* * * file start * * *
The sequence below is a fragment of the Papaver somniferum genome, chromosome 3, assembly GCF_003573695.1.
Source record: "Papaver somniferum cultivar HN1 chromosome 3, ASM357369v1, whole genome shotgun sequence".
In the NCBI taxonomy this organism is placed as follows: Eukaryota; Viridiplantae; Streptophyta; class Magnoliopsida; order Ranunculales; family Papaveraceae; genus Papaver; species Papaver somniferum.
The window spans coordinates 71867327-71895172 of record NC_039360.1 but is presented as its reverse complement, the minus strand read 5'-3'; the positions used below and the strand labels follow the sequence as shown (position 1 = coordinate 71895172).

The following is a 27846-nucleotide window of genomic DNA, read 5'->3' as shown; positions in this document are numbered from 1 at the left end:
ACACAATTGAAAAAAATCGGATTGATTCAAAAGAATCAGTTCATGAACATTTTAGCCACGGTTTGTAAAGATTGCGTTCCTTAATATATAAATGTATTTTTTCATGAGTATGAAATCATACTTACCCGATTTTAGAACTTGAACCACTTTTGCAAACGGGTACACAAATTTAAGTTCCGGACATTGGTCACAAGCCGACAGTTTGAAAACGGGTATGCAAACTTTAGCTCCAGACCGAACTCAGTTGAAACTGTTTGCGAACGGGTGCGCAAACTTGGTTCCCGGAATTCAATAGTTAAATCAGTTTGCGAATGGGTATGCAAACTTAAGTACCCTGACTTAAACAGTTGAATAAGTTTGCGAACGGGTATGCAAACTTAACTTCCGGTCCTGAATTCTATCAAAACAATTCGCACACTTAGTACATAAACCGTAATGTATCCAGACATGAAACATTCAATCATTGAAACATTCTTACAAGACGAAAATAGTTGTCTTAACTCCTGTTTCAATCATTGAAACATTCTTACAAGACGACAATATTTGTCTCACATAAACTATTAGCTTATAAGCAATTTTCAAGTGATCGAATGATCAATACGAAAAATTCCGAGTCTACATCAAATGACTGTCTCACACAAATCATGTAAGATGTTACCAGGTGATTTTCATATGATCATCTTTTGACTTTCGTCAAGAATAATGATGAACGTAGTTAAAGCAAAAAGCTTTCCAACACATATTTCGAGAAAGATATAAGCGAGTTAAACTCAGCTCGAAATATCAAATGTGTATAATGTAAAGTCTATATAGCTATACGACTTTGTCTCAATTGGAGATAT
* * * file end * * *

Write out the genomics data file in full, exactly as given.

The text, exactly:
The sequence below is a fragment of the Papaver somniferum genome, chromosome 3, assembly GCF_003573695.1.
Source record: "Papaver somniferum cultivar HN1 chromosome 3, ASM357369v1, whole genome shotgun sequence".
In the NCBI taxonomy this organism is placed as follows: Eukaryota; Viridiplantae; Streptophyta; class Magnoliopsida; order Ranunculales; family Papaveraceae; genus Papaver; species Papaver somniferum.
The window spans coordinates 71867327-71895172 of record NC_039360.1 but is presented as its reverse complement, the minus strand read 5'-3'; the positions used below and the strand labels follow the sequence as shown (position 1 = coordinate 71895172).

The following is a 27846-nucleotide window of genomic DNA, read 5'->3' as shown; positions in this document are numbered from 1 at the left end:
ACACAATTGAAAAAAATCGGATTGATTCAAAAGAATCAGTTCATGAACATTTTAGCCACGGTTTGTAAAGATTGCGTTCCTTAATATATAAATGTATTTTTTCATGAGTATGAAATCATACTTACCCGATTTTAGAACTTGAACCACTTTTGCAAACGGGTACACAAATTTAAGTTCCGGACATTGGTCACAAGCCGACAGTTTGAAAACGGGTATGCAAACTTTAGCTCCAGACCGAACTCAGTTGAAACTGTTTGCGAACGGGTGCGCAAACTTGGTTCCCGGAATTCAATAGTTAAATCAGTTTGCGAATGGGTATGCAAACTTAAGTACCCTGACTTAAACAGTTGAATAAGTTTGCGAACGGGTATGCAAACTTAACTTCCGGTCCTGAATTCTATCAAAACAATTCGCACACTTAGTACATAAACCGTAATGTATCCAGACATGAAACATTCAATCATTGAAACATTCTTACAAGACGAAAATAGTTGTCTTAACTCCTGTTTCAATCATTGAAACATTCTTACAAGACGACAATATTTGTCTCACATAAACTATTAGCTTATAAGCAATTTTCAAGTGATCGAATGATCAATACGAAAAATTCCGAGTCTACATCAAATGACTGTCTCACACAAATCATGTAAGATGTTACCAGGTGATTTTCATATGATCATCTTTTGACTTTCGTCAAGAATAATGATGAACGTAGTTAAAGCAAAAAGCTTTCCAACACATATTTCGAGAAAGATATAAGCGAGTTAAACTCAGCTCGAAATATCAAATGTGTATAATGTAAAGTCTATATAGCTATACGACTTTGTCTCAATTGGAGATAT